We next measured how the stimulus loaded from Ch. 4 would distribute in the chamber. A phosphate buffer solution was loaded from Ch. 2 and 3 and a fluorescein solution was loaded from Ch. 4 as a mock stimulus for visualization (Fig. 2). As expected from the flow field (Fig. 1c and d), the stimulus was directed to the right, upper-right, upward, and upper-left (θ = −2.5°, 22.0°, 94.5°, and 124°) for p = 0, 0.3, 0.7, and 1, respectively (Fig. 2a). In total, the direction of the stimulus flow changed by approximately 120° when p was varied from 0 to 1 (Fig. 2b; blue), showing good agreement with the theoretical curve (Fig. 2b; red curve). The profile of the stimulus stream depended on p for the constant Qsum scheme (Fig. 2c). At p = 0.5, the flux of the control stream at the chamber centre is minimal due to cancelation of opposing flows from two control channels. Due to this effect, the peak intensity of the spatial profile was maximal at p = 0.5. The variation (standard deviation/mean) of the peak intensity and slope of the gradient were 14% and 18%, respectively. In contrast, for the constant V scheme (eqn (3)), the profile of the stimulus stream was much less dependent on p (Fig. 2d). The variations in the peak intensity and gradient slope were 9% and 11%, respectively. Because of the rotational symmetry of the device, the same operation can be performed for Ch. 3 and 1 and for Ch. 1 and 2, thereby allowing the stimulus stream to be directed outwardly from the centre in any of the 360°. The accompanying spatial gradient faces the tangential direction and its spatial profile is nearly constant.

image file: c6lc00898d-f2.tif
Fig. 2 Lateral and cross-sectional profiles of the stimulus flow (a–d) and rotating stimulus waves (e–h). Fluorescein was loaded from Ch. 4 as a mock stimulus. a) Snapshots of the stimulus stream directed by the control flow from Ch. 2 and 3; fractional feeding rate p = 0 (top left), 0.3 (top right), 0.7 (bottom left), and 1.0 (bottom right). The scale bar represents 500 μm. b) Flow direction plotted as a function of p (blue circles) and the theoretical curve (red line; eqn (1)). c and d) Gradient profiles of the stimulus in the direction perpendicular to the flow; constant Qsum scheme (Qsum = 10 μL min−1) (c) and constant V scheme (eqn (3); Qc = 10 μL min−1) (d). Feeding rate of the stimulus flow: Q4 = 0.25 μL min−1. Tangential profiles of fluorescence intensities along the 400 μm radius from Ch. 4. Concentration profiles at various p (left panel). The profiles were centre-aligned at the peak (right panel). e) Snapshots of the stimulus waves rotating in an anti-clockwise direction for a period of 3 min. Scale bar, 500 μm. f) Gradient profiles of the rotating stimulus flow. Fluorescence intensity along the 300 μm radius from the centre of the chamber (yellow circle in Fig. 2e). g and h) Angular variation of rotating waves. Time–angle plot of stimulus concentration (upper left panel; pseudo-colour) and angular direction of its peak (upper right panel; red dots). Relationship between angle and angular velocity (lower left panels) and distribution of angular velocity (lower right panels). p changed linearly over time (g) or followed eqn (4)) (h. Qsum was held constant (Qsum = 20 μL min−1). Q4 = 0.5 μL min−1.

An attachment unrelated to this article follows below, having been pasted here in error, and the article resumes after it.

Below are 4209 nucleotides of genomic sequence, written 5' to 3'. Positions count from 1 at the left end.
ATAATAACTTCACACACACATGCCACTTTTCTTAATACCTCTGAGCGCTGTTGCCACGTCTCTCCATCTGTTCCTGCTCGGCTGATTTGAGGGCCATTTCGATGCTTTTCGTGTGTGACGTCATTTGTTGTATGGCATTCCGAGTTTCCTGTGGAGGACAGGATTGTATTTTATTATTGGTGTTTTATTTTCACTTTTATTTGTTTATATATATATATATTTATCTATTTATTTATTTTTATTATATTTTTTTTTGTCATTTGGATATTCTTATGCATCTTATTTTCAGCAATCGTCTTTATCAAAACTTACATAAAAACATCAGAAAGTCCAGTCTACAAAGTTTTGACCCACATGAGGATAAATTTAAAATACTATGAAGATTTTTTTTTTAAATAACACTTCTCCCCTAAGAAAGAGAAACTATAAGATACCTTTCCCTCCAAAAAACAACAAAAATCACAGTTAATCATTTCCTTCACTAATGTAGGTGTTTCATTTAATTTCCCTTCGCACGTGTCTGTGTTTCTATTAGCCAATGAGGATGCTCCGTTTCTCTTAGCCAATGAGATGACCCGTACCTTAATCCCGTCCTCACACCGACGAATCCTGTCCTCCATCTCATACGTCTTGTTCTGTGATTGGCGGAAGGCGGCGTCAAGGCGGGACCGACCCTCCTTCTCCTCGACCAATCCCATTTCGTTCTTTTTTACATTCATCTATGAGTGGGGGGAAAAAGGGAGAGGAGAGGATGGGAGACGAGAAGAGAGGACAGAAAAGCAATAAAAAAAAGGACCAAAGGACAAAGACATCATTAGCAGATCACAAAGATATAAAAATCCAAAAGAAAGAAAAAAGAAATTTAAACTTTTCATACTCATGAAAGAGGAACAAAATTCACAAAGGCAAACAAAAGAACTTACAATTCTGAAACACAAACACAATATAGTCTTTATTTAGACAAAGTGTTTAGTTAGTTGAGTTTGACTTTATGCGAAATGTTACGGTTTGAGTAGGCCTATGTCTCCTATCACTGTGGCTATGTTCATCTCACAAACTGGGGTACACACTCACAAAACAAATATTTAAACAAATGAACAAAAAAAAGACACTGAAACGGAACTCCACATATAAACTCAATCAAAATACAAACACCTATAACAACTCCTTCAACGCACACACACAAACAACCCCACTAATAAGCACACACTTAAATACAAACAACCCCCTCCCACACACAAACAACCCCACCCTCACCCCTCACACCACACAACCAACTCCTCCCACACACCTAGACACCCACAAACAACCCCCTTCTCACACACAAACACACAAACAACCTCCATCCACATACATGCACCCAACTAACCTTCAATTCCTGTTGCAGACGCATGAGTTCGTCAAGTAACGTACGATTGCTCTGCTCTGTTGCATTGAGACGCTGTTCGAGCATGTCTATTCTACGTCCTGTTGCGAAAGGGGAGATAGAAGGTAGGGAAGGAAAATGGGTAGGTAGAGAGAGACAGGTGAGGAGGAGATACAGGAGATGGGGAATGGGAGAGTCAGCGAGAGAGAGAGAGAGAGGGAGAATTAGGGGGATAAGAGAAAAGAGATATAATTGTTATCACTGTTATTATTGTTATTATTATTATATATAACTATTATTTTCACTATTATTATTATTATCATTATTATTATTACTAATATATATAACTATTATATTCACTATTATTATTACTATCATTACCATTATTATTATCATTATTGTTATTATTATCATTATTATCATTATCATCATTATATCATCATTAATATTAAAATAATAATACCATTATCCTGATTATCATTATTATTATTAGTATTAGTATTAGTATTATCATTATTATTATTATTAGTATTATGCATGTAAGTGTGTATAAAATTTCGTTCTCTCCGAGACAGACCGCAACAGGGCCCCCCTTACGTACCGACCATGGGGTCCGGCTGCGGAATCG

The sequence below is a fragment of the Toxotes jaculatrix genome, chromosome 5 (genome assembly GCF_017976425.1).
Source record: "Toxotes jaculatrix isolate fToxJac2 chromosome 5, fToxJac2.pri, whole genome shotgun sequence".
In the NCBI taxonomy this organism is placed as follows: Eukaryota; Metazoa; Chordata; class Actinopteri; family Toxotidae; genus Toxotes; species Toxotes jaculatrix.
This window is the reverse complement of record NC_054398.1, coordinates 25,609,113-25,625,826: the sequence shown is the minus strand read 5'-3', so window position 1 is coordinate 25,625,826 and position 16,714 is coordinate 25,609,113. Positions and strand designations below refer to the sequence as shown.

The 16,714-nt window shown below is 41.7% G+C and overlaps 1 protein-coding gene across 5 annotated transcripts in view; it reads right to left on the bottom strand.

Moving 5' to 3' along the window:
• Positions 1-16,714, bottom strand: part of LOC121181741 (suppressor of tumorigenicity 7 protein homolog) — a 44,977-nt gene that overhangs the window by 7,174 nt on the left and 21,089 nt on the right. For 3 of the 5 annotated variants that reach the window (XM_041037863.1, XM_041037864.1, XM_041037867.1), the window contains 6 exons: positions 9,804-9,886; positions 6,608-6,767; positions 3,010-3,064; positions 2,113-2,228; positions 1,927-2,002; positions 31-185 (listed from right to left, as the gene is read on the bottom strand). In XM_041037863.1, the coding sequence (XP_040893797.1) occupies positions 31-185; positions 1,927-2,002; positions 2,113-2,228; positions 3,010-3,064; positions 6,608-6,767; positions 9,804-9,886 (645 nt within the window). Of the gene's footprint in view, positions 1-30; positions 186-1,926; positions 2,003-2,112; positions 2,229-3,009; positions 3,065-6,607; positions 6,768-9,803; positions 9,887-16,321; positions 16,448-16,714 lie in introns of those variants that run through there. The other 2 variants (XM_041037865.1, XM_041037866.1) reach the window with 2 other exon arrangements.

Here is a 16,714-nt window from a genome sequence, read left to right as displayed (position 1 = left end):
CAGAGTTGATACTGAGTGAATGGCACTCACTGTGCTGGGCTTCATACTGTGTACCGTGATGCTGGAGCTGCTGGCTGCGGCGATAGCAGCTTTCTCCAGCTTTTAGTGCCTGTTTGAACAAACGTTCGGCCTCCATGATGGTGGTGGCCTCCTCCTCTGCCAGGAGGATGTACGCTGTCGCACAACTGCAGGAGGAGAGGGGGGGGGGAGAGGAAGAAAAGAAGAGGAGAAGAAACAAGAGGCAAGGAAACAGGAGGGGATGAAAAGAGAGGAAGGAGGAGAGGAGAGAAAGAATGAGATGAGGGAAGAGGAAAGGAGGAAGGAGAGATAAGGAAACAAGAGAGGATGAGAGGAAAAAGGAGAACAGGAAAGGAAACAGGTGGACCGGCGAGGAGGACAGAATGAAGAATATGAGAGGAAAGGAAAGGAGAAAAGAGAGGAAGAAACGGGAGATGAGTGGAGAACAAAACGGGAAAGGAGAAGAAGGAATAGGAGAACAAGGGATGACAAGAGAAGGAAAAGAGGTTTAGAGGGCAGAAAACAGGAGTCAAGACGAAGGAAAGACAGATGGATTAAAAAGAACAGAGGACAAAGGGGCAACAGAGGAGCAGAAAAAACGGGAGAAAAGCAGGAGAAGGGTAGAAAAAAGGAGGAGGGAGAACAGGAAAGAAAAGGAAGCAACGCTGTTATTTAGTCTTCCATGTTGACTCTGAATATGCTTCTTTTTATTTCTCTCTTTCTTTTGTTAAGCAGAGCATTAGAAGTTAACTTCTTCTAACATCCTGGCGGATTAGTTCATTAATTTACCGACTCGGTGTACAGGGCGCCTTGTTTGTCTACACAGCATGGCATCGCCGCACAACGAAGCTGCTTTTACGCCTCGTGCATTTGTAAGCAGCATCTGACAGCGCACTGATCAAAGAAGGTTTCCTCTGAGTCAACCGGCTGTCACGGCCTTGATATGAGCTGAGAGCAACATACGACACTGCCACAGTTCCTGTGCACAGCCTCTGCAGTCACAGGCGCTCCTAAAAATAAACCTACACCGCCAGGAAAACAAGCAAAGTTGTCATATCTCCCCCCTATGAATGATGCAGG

Dynamic regulation of the stimulus

We next tested how well the laminar flow could be rotated continuously in time. To this end, pi was changed from 0 to 1 sequentially for one channel pair at a time (in the order of Ch. 2 and 3, Ch. 3 and 1, and Ch. 1 and 2). Because of the triangular configuration, for each pair, the laminar flow will turn by 120°. Fig. 2e shows snapshots of the resulting laminar flow for a single rotation (Movie S1, ESI). The bell-shaped concentration gradient formed in the direction perpendicular to the flow direction and its time evolution along the circumference of a chamber-centred circle highlights the traveling-wave nature of the applied stimulus (Fig. 2f). In the examples shown in Fig. 2g and h, pi was increased from 0 to 1 in 1 min, for a full rotation in 3 min. When p was varied linearly over time (dp/dt = cp = 1 (min−1), the angular velocity ω(t) depended on the orientation (Fig. 2g; upper panels) and exhibited three peaks (Fig. 2g; lower panel) originating from the triangular port arrangement. More specifically, from eqn (1),
image file: c6lc00898d-t4.tif(4)
where image file: c6lc00898d-t5.tif. Conversely, the direction of the stimulus flow can be rotated at a constant angular velocity (i.e. ω(t) = ω0 = const.) by cancelling out the p dependence by setting cp = f−1(p) (Fig. 2h; upper and lower panels). The distribution of the angular velocity exhibited a single peak near the expected value ω0 (= 120° min−1), in marked contrast to the bimodal distribution when p was increased linearly over time (Fig. 2g). The variation in the angular velocity was less than 10% (mean ± s.d. = 117° ± 10° min−1).